ly (Ācierde ādihtunga fram 220.127.116.11 (Gesprec); wendede on bæc tō ǣrran fadunge fram Luckas-bot)
[[Biliþ:Taekwondo Fight.jpg|thumb|295px|Competition of Taekwondo.]]
[[Biliþ:Taekwondo Fight 01.jpg|thumb|200px|A Taekwondo fight.]]
'''Tæȝcƿondo''' ('''taekwondo''' on Nīƿenglisce, mā
<!-- Taekwondo refers to a great tradition of Korean martial arts (higher or under 2000 years), but exists in its current form only near 50 years. Today, it has been changed into a sport practiced very much. In the [[Olympic Games]] of [[Seoul]] [] and of [[Barcelona]] [] it became Olympic sport of exhibition and at present it has come to be Olympic sport of competition.
Taekwondo is best known for its use of kicks. This makes it different from other martial arts such as karate or certain forms of southern [[kung-fu]]. Kicking is important because the leg is the most powerful and longest body part that the martial artist can use as a weapon. Therefore, a fighter who kicks well can hurt his opponent without hurting himself.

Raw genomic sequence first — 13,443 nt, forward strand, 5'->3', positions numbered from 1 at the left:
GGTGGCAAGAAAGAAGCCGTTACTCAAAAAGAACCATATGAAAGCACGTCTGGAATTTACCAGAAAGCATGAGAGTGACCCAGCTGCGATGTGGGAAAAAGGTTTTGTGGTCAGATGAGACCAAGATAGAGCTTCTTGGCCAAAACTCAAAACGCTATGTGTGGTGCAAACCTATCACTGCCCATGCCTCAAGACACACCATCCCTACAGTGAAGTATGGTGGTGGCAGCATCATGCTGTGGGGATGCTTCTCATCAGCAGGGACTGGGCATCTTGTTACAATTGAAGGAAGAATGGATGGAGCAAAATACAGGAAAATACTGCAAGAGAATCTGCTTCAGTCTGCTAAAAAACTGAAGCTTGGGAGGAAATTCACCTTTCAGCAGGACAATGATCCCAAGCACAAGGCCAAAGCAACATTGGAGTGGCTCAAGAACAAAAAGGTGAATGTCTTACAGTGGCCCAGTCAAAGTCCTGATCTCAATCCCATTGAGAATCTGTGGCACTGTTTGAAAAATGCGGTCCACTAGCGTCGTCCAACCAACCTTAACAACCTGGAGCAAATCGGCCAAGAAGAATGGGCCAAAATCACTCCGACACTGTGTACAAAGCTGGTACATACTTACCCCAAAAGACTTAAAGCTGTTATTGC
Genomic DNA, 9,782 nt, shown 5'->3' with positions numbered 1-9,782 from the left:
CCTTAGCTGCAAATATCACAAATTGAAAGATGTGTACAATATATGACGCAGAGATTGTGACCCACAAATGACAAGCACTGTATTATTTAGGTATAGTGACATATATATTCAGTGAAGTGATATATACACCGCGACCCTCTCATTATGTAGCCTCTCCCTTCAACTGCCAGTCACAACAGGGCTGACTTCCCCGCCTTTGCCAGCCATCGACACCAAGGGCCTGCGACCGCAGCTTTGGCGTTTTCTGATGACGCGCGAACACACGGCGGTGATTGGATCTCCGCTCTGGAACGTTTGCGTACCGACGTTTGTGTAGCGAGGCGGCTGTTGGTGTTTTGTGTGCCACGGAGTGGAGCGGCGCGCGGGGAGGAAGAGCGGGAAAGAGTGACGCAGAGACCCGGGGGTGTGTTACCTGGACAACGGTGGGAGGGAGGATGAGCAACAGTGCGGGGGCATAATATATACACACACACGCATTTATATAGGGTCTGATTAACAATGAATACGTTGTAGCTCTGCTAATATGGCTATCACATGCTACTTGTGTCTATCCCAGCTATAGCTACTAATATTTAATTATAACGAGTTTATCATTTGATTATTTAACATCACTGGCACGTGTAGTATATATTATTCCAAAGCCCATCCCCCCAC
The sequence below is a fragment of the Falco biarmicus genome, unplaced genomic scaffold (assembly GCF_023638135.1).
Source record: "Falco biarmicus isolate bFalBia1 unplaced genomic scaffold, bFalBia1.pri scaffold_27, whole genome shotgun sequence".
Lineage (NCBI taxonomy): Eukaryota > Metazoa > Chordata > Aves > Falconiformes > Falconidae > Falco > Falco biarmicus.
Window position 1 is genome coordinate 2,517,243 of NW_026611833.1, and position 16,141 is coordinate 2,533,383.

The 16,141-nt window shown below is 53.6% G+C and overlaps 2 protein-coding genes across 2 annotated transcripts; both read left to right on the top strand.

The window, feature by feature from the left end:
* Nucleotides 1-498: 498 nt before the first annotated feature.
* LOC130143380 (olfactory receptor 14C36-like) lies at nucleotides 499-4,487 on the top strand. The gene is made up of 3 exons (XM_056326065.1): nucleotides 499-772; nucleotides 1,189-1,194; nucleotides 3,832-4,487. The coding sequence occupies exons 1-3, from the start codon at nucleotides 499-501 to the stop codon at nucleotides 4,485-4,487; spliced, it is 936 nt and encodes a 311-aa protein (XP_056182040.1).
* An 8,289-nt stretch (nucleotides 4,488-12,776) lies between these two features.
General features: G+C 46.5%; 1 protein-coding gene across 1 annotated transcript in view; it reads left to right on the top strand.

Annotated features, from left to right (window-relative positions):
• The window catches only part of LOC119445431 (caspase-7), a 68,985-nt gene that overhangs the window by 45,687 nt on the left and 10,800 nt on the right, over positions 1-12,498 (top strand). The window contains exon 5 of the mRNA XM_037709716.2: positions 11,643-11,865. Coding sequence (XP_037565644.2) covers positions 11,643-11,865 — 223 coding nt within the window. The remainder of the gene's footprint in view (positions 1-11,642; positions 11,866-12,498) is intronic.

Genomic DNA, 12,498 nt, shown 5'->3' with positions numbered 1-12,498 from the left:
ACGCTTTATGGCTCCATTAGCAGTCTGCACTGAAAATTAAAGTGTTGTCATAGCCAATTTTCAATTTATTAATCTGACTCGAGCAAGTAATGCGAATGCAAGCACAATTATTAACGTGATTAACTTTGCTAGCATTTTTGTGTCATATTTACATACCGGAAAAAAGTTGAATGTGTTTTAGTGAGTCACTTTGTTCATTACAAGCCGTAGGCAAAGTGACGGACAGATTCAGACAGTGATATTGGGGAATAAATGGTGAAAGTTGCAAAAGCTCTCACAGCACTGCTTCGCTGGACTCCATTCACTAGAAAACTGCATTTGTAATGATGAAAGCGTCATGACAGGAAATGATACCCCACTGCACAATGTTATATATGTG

One of the most important exercises is the act of doing ''pumses'' (''[[kata]]s'' in terminology of karate). The ''pumses'' are the arranged groups of movements of defense and of
Taekwondo as a sport and as an exercise is popular among people of both sexes and many ages. Taekwondo develops force, speed, balance, flexibility, and stamina. It also involves mental focus. Breaking boards, for example, demonstrates a union of mental and physical discipline. Breaking a board with one's hand or foot requires both the physical mastery of the technique and a concentrated focus on one's force.